At the end of 1999, combined Six Country production (BP, total petroleum liquids) was up by about one-fifth relative to their 1992 production rate, but their combined post-1992 CNE had fallen by 60%.

Production rate of change, 1992 to 1999: +2.7%/year
Post-1992 CNE depletion rate of change, 1992 to 1999: -15%/year

Six countries: Indonesia, UK, Egypt, Vietnam, Argentina, Malaysia

And it is truly absurd that Maugeri thinks that the decline rate can be offset by reserve growth.

I'm trying to understand your basis for that claim. Are you denying that infill drilling can result in both reserve growth and production increase ?

Decline rate is an above ground phenomenon.

You could explain that one too.

Okay, let me try to explain [edit].

The decline rate is the amount year over year production decreases. Year over year production can actually increase so in that case you would have no decline rate at all, or a negative decline if you choose to call that.

Reserve growth is nothing more than a re-calculation of recoverable reserves. Initial total recoverable reserves are, at first, rather difficult and are, more often than not, underestimated. But as a field ages the company can get a far better estimate of what ultimate recoverable reserves really will be.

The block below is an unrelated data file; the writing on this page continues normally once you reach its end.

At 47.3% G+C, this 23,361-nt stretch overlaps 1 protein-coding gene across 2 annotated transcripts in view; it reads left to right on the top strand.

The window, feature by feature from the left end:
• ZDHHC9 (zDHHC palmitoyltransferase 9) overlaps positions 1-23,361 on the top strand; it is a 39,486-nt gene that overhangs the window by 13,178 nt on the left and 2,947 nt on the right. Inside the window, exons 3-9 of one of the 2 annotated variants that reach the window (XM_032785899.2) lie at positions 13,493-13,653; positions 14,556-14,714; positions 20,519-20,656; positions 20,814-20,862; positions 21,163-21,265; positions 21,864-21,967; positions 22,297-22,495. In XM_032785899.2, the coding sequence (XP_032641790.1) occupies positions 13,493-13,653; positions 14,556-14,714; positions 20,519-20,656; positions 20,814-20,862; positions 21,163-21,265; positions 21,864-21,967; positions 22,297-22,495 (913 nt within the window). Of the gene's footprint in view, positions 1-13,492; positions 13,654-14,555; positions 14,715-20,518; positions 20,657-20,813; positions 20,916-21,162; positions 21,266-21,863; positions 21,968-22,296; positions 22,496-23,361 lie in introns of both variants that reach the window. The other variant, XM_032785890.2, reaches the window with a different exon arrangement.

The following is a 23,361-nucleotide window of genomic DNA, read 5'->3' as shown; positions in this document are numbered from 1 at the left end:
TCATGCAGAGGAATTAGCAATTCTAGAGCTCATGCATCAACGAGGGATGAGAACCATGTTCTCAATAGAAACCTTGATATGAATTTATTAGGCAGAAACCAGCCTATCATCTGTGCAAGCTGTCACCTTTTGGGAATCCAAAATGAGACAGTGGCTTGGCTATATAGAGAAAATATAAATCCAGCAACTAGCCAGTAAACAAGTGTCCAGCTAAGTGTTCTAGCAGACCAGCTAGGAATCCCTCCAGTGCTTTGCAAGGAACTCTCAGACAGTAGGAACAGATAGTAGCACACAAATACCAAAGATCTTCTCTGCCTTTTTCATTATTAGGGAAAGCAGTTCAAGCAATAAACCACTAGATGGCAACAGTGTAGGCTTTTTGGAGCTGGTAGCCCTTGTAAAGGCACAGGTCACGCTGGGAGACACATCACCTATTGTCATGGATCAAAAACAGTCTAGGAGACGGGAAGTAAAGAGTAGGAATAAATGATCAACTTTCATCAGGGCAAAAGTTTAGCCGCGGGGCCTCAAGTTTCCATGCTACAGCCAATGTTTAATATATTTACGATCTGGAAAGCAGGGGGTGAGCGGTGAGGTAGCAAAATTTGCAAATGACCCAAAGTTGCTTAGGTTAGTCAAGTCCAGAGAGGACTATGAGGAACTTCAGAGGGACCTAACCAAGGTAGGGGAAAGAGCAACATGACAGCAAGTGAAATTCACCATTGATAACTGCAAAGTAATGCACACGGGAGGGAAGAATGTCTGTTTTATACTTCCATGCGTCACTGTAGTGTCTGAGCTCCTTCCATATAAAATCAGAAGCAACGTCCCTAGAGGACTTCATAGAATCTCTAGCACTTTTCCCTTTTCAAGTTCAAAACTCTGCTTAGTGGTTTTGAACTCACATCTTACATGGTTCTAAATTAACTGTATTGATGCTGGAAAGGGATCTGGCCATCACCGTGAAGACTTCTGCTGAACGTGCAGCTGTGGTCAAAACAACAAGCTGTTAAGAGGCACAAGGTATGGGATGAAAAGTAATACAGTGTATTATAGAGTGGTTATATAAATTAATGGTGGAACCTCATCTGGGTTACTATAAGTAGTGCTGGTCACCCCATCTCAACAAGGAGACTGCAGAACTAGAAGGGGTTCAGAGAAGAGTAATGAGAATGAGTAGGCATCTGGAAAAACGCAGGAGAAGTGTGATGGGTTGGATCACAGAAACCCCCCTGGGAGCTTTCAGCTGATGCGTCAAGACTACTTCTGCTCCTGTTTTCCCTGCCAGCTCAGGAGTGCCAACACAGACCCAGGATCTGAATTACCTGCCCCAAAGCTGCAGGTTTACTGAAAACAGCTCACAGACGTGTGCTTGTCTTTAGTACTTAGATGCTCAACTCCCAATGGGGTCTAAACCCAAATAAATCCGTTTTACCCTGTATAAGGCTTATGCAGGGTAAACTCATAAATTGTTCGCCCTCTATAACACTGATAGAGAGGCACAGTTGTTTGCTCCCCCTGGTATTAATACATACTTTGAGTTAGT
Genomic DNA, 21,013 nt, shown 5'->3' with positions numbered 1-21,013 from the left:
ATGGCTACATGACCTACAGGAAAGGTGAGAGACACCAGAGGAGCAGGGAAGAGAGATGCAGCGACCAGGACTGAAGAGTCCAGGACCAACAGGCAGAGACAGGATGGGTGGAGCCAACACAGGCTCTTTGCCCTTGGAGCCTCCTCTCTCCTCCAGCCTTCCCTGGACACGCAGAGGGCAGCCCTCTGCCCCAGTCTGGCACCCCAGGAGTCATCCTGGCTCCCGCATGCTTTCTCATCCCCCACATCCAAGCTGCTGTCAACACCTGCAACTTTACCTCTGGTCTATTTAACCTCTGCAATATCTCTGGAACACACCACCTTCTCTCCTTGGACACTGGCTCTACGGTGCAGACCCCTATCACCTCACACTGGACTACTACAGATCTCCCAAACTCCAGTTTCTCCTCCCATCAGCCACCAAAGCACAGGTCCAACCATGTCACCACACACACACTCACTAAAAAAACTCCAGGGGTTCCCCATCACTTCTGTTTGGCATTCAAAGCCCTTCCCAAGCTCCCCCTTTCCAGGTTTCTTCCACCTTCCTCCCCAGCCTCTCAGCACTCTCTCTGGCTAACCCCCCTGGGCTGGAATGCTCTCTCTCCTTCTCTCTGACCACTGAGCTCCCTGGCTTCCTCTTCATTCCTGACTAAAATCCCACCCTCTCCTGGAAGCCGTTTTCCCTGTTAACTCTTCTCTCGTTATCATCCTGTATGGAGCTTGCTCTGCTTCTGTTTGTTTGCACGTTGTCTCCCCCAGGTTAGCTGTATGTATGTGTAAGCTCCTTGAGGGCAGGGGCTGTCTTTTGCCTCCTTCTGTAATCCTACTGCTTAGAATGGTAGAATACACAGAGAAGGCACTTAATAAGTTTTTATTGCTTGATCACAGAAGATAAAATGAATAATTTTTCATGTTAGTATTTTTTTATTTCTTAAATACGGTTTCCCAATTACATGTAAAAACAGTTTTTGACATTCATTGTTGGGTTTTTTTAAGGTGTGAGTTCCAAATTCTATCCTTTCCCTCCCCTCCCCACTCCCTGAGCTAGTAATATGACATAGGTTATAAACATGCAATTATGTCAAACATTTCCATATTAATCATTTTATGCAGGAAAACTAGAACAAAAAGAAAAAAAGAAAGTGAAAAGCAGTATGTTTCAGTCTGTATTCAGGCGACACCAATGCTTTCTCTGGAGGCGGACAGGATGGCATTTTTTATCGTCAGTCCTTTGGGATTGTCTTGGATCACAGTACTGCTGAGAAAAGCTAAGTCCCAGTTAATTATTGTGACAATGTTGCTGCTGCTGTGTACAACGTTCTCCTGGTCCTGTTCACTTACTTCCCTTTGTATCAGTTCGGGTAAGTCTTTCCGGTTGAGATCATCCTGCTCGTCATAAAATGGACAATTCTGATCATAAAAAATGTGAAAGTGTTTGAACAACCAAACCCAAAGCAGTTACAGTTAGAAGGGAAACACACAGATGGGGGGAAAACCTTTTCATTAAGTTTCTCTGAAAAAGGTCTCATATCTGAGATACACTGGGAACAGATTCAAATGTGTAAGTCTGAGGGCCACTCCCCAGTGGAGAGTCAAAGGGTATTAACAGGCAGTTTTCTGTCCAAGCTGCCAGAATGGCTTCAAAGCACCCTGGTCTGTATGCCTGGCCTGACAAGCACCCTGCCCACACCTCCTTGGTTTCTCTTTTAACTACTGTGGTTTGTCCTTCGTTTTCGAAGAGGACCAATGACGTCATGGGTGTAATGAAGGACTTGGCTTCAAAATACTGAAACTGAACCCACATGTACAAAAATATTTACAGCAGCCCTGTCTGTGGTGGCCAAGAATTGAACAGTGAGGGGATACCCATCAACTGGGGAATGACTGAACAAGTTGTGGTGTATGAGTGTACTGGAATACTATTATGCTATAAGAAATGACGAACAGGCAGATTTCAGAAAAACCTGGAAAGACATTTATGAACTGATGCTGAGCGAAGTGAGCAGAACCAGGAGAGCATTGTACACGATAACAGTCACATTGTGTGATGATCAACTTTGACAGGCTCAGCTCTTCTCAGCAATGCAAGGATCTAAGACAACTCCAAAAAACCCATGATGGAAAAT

Oil reserves

Reserves growth

Experience shows that initial estimates of the size of newly discovered oil fields are usually too low. As years pass, successive estimates of the ultimate recovery of fields tend to increase. The term reserve growth refers to the typical increases in estimated ultimate recovery that occur as oil fields are developed and produced.

The decline rate is an after the fact measurement. It is what it is and the fact reserves were originally underestimated does not affect the measured-after the fact decline rate one iota. And of course the decline rate is an above ground phenomenon because it is a measurement of the decline rate, year over year, of oil already produced. Oil, after it is produced, is always above ground.

Reserves really never grow. Only the estimate of recoverable reserves ever grow, or shrinks.

Infill drilling can affect the decline rate but it cannot change the amount of oil in the ground. It cannot cause actual oil reserves to grow. Infill drilling actually increases the depletion rate.

P.S. I know companies do not really produce oil, they only extract it from the ground. But the "produced" is already in such widespread use that I am almost forced to use it.

Ron P.

I have never seen an oil or gas reservoir where infill drilling didn't result in increased recovery of oil in place, i.e. reserves. I don't use the term reserves to describe oil in place, but I see that you do. That is another widespread misnomer, in my opinion.

Infill drilling can't change oil in place, but most certainly can increase recovery - thus reserves. Yes, infill drilling has an accelleration component - and an increased recovery component.

Some make the mistake of thinking of an oil reservoir as a tank. If that were the case, each field would only need one well.

The idea that an oil reservoir is like a tank found its way into peak oil lore - remember the saying around here "Its not the size of the tank, its the size of the tap" ?